Sunday, 14 August 2022

St. Mary's Church in Tickhill

St. Mary's church in Tickhill

Although it was the first time that I had been to Tickhill Castle, I have visited the village of Tickhill a few times before – including a survey of an outcrop of Triassic sandstone for the Doncaster Geodiversity Assessment and a quick look at St. Mary’s church on behalf of the architect who had appointed me to survey the stonework at Brocklesby Hall in 2004. 
The approach from Church Lane

Back then, I didn’t have the interest in and experience of surveying mediaeval churches that I do now and I only noted that it is built in Permian dolomitic limestone from the Cadeby Formation and I only took one photograph - to record the condition of the limestone that has been used for a repair to the north porch.
The tower
Approaching along Church Lane, the early Perpendicular Gothic style windows to the south aisle and clerestory are its most distinctive feature - on first impression - and various sources period of extensive rebuilding and extension that took place from about 1350 onwards. 
The south porch

The church was not open and I just had a quick walk around its exterior, noting the principal elements of the structure and those parts of the uniformly grey limestone masonry that had been restored, which includes most of the window tracery. 
Restored window tracery in the south aisle

The fabric is in generally very good condition, with only repairs to some of the buttresses and isolated sections of ashlar having been undertaken with whole blocks of stone but, in places, the practice of using stone slips to undertake a SPAB (Society for the Protection of Ancient Buildings) style ‘honest repair’ has been followed.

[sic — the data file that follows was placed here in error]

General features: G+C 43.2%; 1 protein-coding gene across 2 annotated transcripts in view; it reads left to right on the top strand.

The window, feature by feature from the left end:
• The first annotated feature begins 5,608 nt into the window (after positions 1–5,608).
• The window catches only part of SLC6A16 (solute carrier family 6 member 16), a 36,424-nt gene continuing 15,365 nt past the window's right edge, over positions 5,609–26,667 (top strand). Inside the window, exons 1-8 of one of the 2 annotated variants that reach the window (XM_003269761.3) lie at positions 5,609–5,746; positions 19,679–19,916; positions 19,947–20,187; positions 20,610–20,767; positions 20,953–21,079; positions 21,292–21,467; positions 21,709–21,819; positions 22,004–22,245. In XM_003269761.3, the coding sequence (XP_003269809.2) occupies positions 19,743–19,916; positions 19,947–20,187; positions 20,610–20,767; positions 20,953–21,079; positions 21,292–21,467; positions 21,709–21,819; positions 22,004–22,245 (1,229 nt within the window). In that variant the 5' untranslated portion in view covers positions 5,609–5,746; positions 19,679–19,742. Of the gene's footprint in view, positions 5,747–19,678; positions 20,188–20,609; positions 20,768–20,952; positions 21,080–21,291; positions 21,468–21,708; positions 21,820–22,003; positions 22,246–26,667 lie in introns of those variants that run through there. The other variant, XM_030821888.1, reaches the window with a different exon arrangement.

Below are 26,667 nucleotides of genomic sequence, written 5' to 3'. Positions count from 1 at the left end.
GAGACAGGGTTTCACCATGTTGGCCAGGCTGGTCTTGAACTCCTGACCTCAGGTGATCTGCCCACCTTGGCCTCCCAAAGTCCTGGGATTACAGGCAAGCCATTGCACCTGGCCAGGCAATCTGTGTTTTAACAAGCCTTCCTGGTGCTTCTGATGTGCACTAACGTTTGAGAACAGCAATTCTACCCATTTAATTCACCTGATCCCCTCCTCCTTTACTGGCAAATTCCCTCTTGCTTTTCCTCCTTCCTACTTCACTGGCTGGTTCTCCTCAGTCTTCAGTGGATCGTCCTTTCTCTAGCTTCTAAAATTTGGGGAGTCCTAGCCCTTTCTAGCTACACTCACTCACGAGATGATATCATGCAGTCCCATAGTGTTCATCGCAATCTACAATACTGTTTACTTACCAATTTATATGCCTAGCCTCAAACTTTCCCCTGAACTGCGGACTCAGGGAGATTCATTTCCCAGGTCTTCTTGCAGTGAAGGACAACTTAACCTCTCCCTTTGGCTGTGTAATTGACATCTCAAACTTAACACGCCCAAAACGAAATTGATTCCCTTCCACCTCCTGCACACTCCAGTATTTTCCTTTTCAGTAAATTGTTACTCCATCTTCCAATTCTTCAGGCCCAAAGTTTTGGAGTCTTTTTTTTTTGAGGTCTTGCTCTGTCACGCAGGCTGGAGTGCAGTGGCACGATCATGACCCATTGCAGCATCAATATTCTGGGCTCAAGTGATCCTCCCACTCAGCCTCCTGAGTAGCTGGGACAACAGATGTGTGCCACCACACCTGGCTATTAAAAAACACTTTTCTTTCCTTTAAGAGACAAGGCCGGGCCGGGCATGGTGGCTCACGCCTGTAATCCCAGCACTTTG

A repair with slips of limestone

Continuing anti-clockwise around the church, the only elaboration decoration that I noticed was on the tall crocketted pinnacles but, looking closely at my photographs, I can see that there are couple of grotesques on the string course below the castellated parapet on the south aisle. 
The east end
Moving round to the east end, I did notice one of these at the junction between the chancel and the north-east chapel, which was built in the early C14 and has simple Early English Y-tracery to the east window, which has probably been reused. Its wide open mouth suggests that it is a gargoyle rather than a grotesque, but its current position does not form part of the roof drainage detailing and it may therefore also have been reset. 
A gargoyle on the chancel
With the north elevation being in deep shade, I just took a couple of general photos and continued around to the tower, which has an early C13 lower stage with very large simple clasping buttresses. It was raised during the general rebuilding but was still incomplete by 1429, which gives quite an accurate date for the subsequent completion of the tower, with arched crenellations. 
The west door

The church website states that the oldest parts of the church date back to 1109, when major work was being undertaken to the castle, with the broad buttresses forming part of the Norman church. The west door is Early English, but has many elements that are transitional from the Norman style of doorway, including its three orders of shafts and large nailhead decoration. 
Shafts and nailhead decoration to the west door

Looking up the tower, numerous coats of arms can be seen and a study of the heraldry show these to be associated with John of Gaunt, who held the castle and had claims on Castile and Leรณn. This dates this part of the rebuilding from 1373 to 1399 and other shields adjoining the west door are those of William Eastfield (d.1386) and of John Sandford who lived here in 1394.
A view up the tower
At the same level as the heraldic shields of the latter, there are other sculptures on the upper stage of the tower, which Pevsner describes as a canopied saint, along with a knight with his son and a lady, who are presumed to be the principal benefactors of the church. 
Figurative sculptures on the tower

I didn’t spent long enough to study the stonework in depth but, from subsequent desktop research into the extent of the land held by the Cistercian Order, I concluded that the stone used to build it was probably supplied by the Roche Abbey quarries.
A canopied saint on the tower

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